Ken Haley, general manager of M&H Construction, with a work crew building a modular home at the Rangeley North subdivision in Rangeley. Credit: Courtesy of Steve Hewins

A plethora of subdivisions have sprung up in the small Maine tourist town of Rangeley amid an acute housing shortage and high demand for weekend retreats.

One contractor and his associates have 150 lots for sale across five subdivisions in the Franklin County town, which is popular for outdoor activities on its lakes and mountains. The group is able to offer everything from site preparation work to plumbing and home completion, avoiding the labor shortages new homeowners often face in the bustling real estate market.

They are so confident of the current strong real estate market that they are building on spec, meaning they start building homes before there is a buyer and speculate the home will sell. When the homes are two-thirds built, they list them with real estate agents. It’s a plan that is paying off, with six already sold and five homes being built now.

The pandemic and tight housing market have spawned big housing plans in other areas of Maine as well, most recently with 900 proposed housing units in Kittery. It is unusual to see 150 lots available in a town of only 1,200 year-round residents, even though the population more than triples in the summer. Rangeley has benefitted as one of the more popular pandemic safe havens for out-of-state buyers, with 25 more students enrolling in its K-12 schools in 2020.

“It’s definitely helped our market to be a safe haven during the pandemic,” Ken Haley, general manager of M&H Construction in Rangeley said. “People come here to have a second home and recreate.”

Haley along with family members and colleagues own five subdivisions in the town, the largest of which is Rangeley North near the airport, with 137 lots. So far, six lots are sold and the group plans to build three more homes there. He already sold all 12 lots in two other subdivisions he and his wife owned.

While the group is building some higher end log cabin homes, they are focusing on less expensive modular houses that cost from $299,000 to $399,000. That’s just above the median sales price of $297,500 in the state in February.

Haley, with various partners, began buying the land for the subdivisions in 2003, but the real estate market cooled down and the Great Recession hit in 2008. They started selling the lots and spec homes in earnest again just as the pandemic took hold in Maine and the real estate market skyrocketed in 2020.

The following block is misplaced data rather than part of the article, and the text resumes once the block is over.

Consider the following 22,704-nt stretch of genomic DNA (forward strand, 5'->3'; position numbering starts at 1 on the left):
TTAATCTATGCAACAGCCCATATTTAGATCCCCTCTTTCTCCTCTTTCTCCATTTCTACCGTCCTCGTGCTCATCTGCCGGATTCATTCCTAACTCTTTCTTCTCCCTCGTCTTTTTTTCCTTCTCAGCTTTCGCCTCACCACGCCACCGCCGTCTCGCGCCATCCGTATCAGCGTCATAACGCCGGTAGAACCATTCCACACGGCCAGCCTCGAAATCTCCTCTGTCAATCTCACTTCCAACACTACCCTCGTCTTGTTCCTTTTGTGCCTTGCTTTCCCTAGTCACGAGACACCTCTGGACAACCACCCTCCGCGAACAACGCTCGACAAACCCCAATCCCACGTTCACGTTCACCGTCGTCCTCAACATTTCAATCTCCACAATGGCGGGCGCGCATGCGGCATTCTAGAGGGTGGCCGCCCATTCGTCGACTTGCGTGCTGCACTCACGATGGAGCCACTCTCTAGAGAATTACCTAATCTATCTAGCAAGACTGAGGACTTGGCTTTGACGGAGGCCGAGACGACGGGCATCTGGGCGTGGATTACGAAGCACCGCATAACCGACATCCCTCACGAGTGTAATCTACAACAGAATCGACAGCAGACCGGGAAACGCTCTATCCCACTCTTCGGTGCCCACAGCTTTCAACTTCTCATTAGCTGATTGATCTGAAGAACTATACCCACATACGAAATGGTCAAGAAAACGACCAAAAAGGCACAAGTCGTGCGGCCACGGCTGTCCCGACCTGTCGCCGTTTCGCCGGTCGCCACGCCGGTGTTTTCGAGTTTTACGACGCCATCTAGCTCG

M&H Construction performs the site work including the foundation, utilities trenches and the driveways. Other partners dig the well and put in the septic. The modular homes are built by Ground Control Development of Rangeley and the log cabins by Ware-Butler Building Supply of Waterville, which owns lumber supply companies and Moosehead Cedar Log Homes.

Ken Haley, general manager of M&H Construction, in front of a log cabin being built in the Rangeley North subdivision. Credit: Courtesy of Steve Hewins

Ashley Brochu, who coordinates log-cabin building for Ware-Butler at two of the Rangeley subdivisions, said it is difficult for people to hire contractors on their own because workers are in short supply, especially in a rural Maine town. That’s an advantage the group has with collaborators for every part of the building process.

“It comes down to relationships,” she said. “Workers are available if you know the right people. It’s hard when people come up here and don’t have contacts.”

Haley said he hopes to build six more spec homes by the end of the year, but he can’t handle more than that. Other builders said they are booked for at least one year.

Permits for new dwellings more than doubled in the past couple years from 21 in 2020 to 51 in 2021, according to Bailey Beers, the town’s code enforcement officer. There were 39 internal plumbing permits granted in 2020, eight more than in 2019. Septic permits rose to 32 in 2020, up 68 percent over 2019. The town’s population was up 4.6 percent to 1,222 from 2010 to 2020, according to the U.S. Census Bureau.

Even though that is big construction and housing growth, Bruchu said the subdivisions aren’t taxing the town’s services too much because a lot of the people coming into the town are only staying for the weekend.

“The lots are a great asset to the community,” she said.

Paul Reynolds, who co-owns the Portage Tap House with his wife in nearby Oquossoc, agreed. Like many restaurant owners in Maine, Reynolds has had difficulty hiring employees over the past two years. The labor shortage is compounded in Rangeley because there is no place for them to live. He has rented two apartments for them, but is looking into buying land at Rangeley North on which to build rental housing for four employees.

Reynolds said getting builders on his own has been hard because they are being pulled in all directions by the real estate market demand, and most lean toward working on high-end homes.

He is still checking with the town on what he will be able to build on the land before buying it. If everything falls into place, he figures he would have to spend about $500,000 to get the rental units built, but they would have a 10 percent to 15 percent return on his investment over time.

“Housing will always be an issue,” he said. “And there’s not a lot of workforce housing.”

Correction: An earlier version of this story had an incorrect year for the rise of Maine’s real estate market.